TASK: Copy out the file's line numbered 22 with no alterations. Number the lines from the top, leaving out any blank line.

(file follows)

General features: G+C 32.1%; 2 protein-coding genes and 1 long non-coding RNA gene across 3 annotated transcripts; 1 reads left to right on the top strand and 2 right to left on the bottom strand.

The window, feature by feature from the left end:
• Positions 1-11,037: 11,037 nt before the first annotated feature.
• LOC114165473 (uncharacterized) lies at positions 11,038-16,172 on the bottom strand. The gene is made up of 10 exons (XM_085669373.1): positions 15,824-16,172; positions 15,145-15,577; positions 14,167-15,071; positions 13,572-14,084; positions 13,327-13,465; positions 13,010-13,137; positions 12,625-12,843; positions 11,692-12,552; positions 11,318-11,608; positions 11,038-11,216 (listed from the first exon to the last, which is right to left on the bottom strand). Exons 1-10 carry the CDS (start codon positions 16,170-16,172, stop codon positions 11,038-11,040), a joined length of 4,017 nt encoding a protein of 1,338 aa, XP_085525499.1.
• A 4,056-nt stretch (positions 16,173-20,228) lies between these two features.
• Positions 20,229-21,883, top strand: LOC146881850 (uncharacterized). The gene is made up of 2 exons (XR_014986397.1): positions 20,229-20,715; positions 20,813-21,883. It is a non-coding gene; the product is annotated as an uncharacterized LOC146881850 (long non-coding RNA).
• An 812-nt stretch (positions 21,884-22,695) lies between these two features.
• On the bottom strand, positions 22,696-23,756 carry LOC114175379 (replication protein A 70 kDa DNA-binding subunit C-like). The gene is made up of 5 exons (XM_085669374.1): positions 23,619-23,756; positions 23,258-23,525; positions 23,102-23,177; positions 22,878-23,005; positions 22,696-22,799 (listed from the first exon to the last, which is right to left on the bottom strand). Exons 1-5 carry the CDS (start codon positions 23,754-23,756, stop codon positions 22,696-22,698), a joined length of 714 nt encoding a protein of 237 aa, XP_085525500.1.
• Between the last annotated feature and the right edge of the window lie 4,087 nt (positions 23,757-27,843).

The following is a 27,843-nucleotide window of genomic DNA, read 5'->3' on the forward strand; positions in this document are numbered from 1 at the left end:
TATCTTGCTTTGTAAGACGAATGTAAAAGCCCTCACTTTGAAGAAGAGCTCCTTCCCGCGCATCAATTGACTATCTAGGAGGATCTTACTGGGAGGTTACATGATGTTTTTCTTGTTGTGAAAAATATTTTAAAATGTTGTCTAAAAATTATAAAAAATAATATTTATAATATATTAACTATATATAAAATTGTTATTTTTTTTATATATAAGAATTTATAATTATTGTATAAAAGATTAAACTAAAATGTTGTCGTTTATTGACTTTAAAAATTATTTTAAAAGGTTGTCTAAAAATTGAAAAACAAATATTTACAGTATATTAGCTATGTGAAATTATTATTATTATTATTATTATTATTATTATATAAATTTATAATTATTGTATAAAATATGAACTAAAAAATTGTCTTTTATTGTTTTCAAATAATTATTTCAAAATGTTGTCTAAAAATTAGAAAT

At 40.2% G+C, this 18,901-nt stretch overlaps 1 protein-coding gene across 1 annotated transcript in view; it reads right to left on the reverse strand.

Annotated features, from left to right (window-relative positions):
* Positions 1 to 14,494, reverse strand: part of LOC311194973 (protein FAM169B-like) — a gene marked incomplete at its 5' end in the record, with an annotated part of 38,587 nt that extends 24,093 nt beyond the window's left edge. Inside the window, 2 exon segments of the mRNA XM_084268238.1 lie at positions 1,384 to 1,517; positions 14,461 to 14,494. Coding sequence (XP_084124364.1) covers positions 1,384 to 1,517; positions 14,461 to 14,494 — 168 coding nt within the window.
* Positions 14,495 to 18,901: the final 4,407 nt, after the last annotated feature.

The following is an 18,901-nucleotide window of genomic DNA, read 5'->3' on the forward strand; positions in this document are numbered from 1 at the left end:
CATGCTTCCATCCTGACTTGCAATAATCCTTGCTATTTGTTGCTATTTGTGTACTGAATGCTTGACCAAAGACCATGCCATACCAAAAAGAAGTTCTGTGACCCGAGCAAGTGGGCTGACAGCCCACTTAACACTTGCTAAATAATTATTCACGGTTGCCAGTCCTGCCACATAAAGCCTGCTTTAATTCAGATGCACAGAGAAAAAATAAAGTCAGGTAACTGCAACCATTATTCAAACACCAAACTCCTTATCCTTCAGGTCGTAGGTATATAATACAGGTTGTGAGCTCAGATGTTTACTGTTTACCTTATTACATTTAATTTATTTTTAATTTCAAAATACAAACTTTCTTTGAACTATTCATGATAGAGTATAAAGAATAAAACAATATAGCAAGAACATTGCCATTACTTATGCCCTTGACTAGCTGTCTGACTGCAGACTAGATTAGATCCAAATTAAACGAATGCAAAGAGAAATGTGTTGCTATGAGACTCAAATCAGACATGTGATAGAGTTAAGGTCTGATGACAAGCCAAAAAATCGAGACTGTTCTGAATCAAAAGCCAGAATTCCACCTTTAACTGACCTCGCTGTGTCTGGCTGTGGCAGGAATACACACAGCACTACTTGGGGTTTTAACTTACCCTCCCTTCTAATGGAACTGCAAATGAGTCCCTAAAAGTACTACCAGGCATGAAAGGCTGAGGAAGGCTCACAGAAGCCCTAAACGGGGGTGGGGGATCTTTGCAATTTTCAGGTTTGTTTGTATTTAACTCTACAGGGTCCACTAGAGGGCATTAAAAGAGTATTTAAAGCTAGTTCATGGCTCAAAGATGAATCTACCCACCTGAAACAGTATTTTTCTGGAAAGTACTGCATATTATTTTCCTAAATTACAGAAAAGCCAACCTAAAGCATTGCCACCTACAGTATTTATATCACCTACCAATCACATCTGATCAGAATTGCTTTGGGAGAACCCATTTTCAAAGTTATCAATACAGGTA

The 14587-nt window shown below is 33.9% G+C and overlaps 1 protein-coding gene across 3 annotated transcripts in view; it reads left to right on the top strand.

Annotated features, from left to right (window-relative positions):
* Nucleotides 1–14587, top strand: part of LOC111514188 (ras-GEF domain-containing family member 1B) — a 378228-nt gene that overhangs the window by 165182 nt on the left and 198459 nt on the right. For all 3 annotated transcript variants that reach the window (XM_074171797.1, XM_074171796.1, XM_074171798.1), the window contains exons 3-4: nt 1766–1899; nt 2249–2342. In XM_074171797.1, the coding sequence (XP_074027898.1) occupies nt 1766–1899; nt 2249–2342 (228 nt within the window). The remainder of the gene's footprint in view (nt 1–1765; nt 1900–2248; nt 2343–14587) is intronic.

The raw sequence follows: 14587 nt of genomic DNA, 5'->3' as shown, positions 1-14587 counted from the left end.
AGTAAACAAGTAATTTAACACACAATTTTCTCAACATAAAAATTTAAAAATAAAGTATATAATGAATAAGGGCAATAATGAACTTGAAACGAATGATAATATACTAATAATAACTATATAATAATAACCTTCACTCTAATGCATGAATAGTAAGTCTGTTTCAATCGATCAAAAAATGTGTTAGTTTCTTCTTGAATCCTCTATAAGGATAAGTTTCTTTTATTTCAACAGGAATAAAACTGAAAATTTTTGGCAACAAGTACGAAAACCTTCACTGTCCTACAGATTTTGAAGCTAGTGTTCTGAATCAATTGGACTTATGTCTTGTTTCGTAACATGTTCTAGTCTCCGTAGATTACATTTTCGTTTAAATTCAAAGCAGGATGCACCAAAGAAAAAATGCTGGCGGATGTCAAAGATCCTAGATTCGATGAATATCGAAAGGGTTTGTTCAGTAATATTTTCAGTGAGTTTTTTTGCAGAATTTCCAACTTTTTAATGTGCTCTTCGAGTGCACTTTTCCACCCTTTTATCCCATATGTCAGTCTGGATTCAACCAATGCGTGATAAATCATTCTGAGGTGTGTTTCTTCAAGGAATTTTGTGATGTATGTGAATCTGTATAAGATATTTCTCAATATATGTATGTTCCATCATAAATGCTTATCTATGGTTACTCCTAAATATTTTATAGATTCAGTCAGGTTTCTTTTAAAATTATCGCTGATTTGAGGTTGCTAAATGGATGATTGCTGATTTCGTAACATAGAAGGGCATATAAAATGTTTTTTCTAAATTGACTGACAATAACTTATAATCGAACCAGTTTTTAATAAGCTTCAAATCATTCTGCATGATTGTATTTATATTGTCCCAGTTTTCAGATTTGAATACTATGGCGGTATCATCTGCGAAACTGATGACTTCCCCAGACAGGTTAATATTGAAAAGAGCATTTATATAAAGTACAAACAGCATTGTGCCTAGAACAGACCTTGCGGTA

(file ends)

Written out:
AGTAAACAAGTAATTTAACACACAATTTTCTCAACATAAAAATTTAAAAATAAAGTATATAATGAATAAGGGCAATAATGAACTTGAAACGAATGATAATATACTAATAATAACTATATAATAATAACCTTCACTCTAATGCATGAATAGTAAGTCTGTTTCAATCGATCAAAAAATGTGTTAGTTTCTTCTTGAATCCTCTATAAGGATAAGTTTCTTTTATTTCAACAGGAATAAAACTGAAAATTTTTGGCAACAAGTACGAAAACCTTCACTGTCCTACAGATTTTGAAGCTAGTGTTCTGAATCAATTGGACTTATGTCTTGTTTCGTAACATGTTCTAGTCTCCGTAGATTACATTTTCGTTTAAATTCAAAGCAGGATGCACCAAAGAAAAAATGCTGGCGGATGTCAAAGATCCTAGATTCGATGAATATCGAAAGGGTTTGTTCAGTAATATTTTCAGTGAGTTTTTTTGCAGAATTTCCAACTTTTTAATGTGCTCTTCGAGTGCACTTTTCCACCCTTTTATCCCATATGTCAGTCTGGATTCAACCAATGCGTGATAAATCATTCTGAGGTGTGTTTCTTCAAGGAATTTTGTGATGTATGTGAATCTGTATAAGATATTTCTCAATATATGTATGTTCCATCATAAATGCTTATCTATGGTTACTCCTAAATATTTTATAGATTCAGTCAGGTTTCTTTTAAAATTATCGCTGATTTGAGGTTGCTAAATGGATGATTGCTGATTTCGTAACATAGAAGGGCATATAAAATGTTTTTTCTAAATTGACTGACAATAACTTATAATCGAACCAGTTTTTAATAAGCTTCAAATCATTCTGCATGATTGTATTTATATTGTCCCAGTTTTCAGATTTGAATACTATGGCGGTATCATCTGCGAAACTGATGACTTCCCCAGACAGGTTAATATTGAAAAGAGCATTTATATAAAGTACAAACAGCATTGTGCCTAGAACAGACCTTGCGGTA